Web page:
Brian D. Noble

Brian Noble is Professor of Electrical Engineering and Computer Science in the College of Engineering at the University of Michigan. He is well known as an advocate for multidisciplinary and experiential learning, and a champion for diversity, equity, and inclusion.

As a researcher, Noble’s work has been in the area of operating and storage systems, mobile and pervasive computing, and vehicle informatics. Projects he has undertaken have included securing mobile devices against physical possession attacks; providing for fairness in collaborative, peer-to-peer storage systems; measuring and modeling network availability and host mobility; and improving access to the information economy in the developing world. In addition to operating systems, distributed systems, and mobile computing, he also has interests in incentive-centered design, the usability of mobile systems, and automotive telematics.

With several collaborators in 2003, Noble identified and corrected a serious flaw in the mobility model used almost universally in mobile system simulation. In 2010, he and his colleagues looked ahead to the transformation of the automotive user experience and piloted a system for automatically screening in-vehicle apps for user interface guideline violations, increasing efficiency for the humans who would one day be evaluating numerous apps.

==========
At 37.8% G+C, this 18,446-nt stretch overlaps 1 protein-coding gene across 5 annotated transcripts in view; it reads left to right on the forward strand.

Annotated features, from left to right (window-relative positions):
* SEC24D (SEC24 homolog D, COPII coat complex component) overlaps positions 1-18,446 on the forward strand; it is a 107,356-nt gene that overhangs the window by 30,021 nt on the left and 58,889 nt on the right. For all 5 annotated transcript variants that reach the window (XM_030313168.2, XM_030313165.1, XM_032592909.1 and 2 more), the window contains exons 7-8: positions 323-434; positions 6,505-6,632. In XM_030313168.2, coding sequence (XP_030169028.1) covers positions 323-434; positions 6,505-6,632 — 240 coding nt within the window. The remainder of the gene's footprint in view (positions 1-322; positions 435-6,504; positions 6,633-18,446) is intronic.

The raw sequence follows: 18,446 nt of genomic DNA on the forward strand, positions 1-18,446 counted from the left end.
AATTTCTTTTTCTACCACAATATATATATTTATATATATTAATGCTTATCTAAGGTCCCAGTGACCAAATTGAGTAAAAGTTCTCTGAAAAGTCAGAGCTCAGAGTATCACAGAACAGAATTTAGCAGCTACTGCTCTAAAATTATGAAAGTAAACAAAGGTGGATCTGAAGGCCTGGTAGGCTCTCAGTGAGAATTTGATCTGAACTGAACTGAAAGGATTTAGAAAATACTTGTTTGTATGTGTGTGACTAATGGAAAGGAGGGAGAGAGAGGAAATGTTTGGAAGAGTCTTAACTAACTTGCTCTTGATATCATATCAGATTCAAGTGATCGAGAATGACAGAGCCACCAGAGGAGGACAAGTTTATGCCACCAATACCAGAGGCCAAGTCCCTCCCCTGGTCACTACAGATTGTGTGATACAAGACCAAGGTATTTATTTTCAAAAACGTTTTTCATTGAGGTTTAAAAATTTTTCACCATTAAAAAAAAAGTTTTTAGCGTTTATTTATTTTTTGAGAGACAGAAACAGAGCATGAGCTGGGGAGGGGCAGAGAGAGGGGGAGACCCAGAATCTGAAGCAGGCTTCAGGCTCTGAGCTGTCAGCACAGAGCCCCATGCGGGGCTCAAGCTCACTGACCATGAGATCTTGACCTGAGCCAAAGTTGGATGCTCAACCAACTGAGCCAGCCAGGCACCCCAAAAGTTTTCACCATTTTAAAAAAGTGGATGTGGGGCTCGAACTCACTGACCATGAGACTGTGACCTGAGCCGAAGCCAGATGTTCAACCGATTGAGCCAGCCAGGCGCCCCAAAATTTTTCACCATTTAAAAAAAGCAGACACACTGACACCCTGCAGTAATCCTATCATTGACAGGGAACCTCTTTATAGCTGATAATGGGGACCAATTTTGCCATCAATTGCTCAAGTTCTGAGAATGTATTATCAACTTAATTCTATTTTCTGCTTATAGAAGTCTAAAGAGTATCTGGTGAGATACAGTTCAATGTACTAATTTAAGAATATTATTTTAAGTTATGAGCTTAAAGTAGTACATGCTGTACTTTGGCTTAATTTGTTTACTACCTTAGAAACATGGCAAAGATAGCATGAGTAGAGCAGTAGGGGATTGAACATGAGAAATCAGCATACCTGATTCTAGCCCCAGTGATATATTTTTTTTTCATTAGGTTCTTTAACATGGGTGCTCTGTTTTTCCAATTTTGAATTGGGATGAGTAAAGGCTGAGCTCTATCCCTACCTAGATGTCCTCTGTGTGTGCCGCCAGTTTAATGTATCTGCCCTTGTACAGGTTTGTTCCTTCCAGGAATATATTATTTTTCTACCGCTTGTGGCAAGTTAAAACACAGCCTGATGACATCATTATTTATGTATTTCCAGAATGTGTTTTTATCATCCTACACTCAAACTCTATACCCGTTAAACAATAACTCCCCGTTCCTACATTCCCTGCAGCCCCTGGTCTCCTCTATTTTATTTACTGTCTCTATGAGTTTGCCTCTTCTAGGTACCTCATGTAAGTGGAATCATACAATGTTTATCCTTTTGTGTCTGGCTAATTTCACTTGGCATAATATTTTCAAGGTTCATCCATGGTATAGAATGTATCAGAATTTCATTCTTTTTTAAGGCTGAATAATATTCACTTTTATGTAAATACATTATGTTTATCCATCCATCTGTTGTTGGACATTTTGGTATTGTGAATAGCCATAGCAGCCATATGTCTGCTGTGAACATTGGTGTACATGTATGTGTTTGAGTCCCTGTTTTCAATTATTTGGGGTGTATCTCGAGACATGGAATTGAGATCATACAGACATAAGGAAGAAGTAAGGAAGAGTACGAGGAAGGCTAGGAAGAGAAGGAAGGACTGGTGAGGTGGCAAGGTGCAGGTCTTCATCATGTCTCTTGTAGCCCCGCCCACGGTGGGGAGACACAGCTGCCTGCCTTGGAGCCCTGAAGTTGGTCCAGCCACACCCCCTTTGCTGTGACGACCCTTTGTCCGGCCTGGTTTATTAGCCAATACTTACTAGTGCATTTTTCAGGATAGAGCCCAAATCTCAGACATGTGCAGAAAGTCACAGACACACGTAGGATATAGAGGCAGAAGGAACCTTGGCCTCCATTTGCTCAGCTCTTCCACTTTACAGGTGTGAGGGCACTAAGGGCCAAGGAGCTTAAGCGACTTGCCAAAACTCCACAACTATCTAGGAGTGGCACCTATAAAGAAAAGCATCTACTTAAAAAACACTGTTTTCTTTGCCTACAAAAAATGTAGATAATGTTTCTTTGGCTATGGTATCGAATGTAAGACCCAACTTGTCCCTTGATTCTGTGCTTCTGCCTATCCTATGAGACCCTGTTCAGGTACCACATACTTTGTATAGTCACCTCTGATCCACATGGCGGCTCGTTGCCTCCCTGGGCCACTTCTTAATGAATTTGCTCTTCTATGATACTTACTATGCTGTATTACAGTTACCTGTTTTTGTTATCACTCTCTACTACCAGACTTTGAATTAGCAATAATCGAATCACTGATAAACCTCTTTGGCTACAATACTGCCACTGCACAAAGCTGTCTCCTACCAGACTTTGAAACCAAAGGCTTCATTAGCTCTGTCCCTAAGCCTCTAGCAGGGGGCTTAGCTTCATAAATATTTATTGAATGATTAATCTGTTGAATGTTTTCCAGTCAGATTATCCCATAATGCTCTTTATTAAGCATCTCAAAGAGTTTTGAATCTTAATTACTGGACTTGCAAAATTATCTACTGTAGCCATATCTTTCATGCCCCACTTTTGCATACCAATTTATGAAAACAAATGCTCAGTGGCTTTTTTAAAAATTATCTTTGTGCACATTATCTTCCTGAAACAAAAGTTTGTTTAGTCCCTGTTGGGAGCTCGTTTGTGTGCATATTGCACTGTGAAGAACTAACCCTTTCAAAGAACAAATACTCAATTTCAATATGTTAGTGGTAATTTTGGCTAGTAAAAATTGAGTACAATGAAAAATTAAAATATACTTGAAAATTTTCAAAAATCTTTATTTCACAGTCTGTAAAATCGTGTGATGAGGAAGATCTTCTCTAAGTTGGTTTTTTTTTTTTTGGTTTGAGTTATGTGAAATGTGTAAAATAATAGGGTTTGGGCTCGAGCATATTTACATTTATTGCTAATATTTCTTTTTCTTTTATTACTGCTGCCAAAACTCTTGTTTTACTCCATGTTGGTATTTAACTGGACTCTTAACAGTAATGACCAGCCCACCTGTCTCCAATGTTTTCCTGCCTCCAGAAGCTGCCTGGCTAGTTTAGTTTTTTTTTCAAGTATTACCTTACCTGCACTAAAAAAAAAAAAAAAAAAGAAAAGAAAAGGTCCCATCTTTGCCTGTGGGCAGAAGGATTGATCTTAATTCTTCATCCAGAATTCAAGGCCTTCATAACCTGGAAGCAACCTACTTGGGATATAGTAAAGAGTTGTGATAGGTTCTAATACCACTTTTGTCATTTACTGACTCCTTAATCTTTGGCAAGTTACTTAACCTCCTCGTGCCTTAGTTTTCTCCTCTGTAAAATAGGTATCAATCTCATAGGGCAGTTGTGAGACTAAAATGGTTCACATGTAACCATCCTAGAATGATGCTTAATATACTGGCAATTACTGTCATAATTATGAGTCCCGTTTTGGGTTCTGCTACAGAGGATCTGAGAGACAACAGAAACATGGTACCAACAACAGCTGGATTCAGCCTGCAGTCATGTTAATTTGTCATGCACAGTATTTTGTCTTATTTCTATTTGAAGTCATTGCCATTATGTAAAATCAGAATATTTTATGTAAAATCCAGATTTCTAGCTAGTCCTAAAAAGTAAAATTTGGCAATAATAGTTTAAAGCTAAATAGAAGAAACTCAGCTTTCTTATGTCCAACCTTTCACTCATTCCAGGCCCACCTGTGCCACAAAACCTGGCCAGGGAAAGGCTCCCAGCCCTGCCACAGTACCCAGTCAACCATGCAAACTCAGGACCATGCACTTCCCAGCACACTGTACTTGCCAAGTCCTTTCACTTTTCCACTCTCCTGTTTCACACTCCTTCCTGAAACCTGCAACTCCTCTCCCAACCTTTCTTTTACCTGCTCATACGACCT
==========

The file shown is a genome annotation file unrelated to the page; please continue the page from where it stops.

Noble served chair of CSE from July 2017 through mid-February 2020, and prior to that as associate dean for undergraduate education at the College of Engineering from 2013–2017. Under his leadership, the College enhanced the opportunities and overall experience available to undergraduate students, which has included the launch of an interdisciplinary undergraduate program in the rapidly-growing area of data science with the U-M College of Literature, Science and the Arts. Also under Noble’s tenure, the College’s Multidisciplinary Design Program – which offers hands-on opportunities for students to work on projects with others outside their fields – expanded to 1,600 students, more than 180 projects, and 70 sponsors. Participation in the International Programs in Engineering increased by 50 percent.